In 1966, English architect Cedric Price pondered, “Technology is the answer, but what is the question?” It is a musing that has lost none of its significance in the 52 years since because technology largely remains a symbol of the intangible – the future, imagination and potential. Very little discourse about the subject is grounded in reality and its necessary practical application. Primarily, what Price understood more than most is that technology does not exist in a vacuum. It is a product of human development, each new advancement intended to make our lives easier.

In that time, technology has also become a critical component of workplace infrastructure.
Back in the 1990s I ran a research programme with a multinational IT company on intelligent buildings. It was expensive, unsophisticated and tough to integrate. Today, however, sensor and processing power is much cheaper, and where suppliers have adopted an open API systems approach, it is easy to integrate data from multiple systems as well as activate new capabilities and actions.

As a result of its subsequent proliferation, there has been a wide and significant push to invest in technology and data, with many anxious not to fall behind the curve. But this leads to an all-too-common problem: organisations adopt certain systems or initiatives out of vanity rather than a genuine consideration of how they will benefit the organisation and its people.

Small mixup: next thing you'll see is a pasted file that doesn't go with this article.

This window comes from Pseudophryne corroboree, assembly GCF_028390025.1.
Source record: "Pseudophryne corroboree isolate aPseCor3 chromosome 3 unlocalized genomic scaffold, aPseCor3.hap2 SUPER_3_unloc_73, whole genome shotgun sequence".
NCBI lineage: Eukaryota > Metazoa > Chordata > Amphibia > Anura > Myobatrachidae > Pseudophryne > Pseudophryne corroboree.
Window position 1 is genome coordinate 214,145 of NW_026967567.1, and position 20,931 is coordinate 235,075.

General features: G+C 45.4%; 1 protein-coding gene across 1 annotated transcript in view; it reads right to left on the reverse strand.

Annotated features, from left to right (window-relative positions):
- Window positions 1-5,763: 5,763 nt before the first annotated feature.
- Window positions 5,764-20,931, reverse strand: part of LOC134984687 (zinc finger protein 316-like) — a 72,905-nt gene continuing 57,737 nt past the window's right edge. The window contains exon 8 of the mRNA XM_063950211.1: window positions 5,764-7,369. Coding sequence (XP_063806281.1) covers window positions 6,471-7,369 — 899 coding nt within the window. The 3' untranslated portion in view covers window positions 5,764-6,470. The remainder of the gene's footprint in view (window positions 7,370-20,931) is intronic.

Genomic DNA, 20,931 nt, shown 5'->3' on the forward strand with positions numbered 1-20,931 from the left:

The most important question for anyone investing in building or workplace technology should therefore be ‘What are we trying to achieve?’ I believe that the fundamental reason for any implementation of systems or software should be geared towards giving each individual or community the opportunity to perform to the best of their ability, totally unencumbered by anything that has the potential to get in the way. But while the effective application of technology can help to deliver a seamless user experience, it can just as easily inhibit. IT departments should therefore work in partnership with the facilities management function to proactively design the employee experience and put the user at the heart of their thinking.

Our own research at Advanced Workplace Associates (AWA) has found that people are profoundly impacted by their working environments. An employee’s cognitive performance (concentration, memory, accuracy, problem solving and decision making) depends on physical factors such as nutrition, hydration, air quality, sleep, physical fitness, and posture. Certain technology, like lighting or heating systems, can very easily help to improve the workplace experience in these areas.

Technology can also foster a sense of community by developing social channels that connect people in the workplace that might not have communicated before. Professional workers can use tools like Slack, Teams and Facebook Workplace to share information and files. But the wrong application of technology can disturb the necessary human element of work. Giving people access to technology they do not understand or are not briefed on can alienate those less tech-savvy.

Ultimately, looking ahead to the next 50 years, technology’s hold on our lives and in the workplace will only tighten. Perhaps then if Price were here today he would ask, “Technology is the answer, but how could it free us?”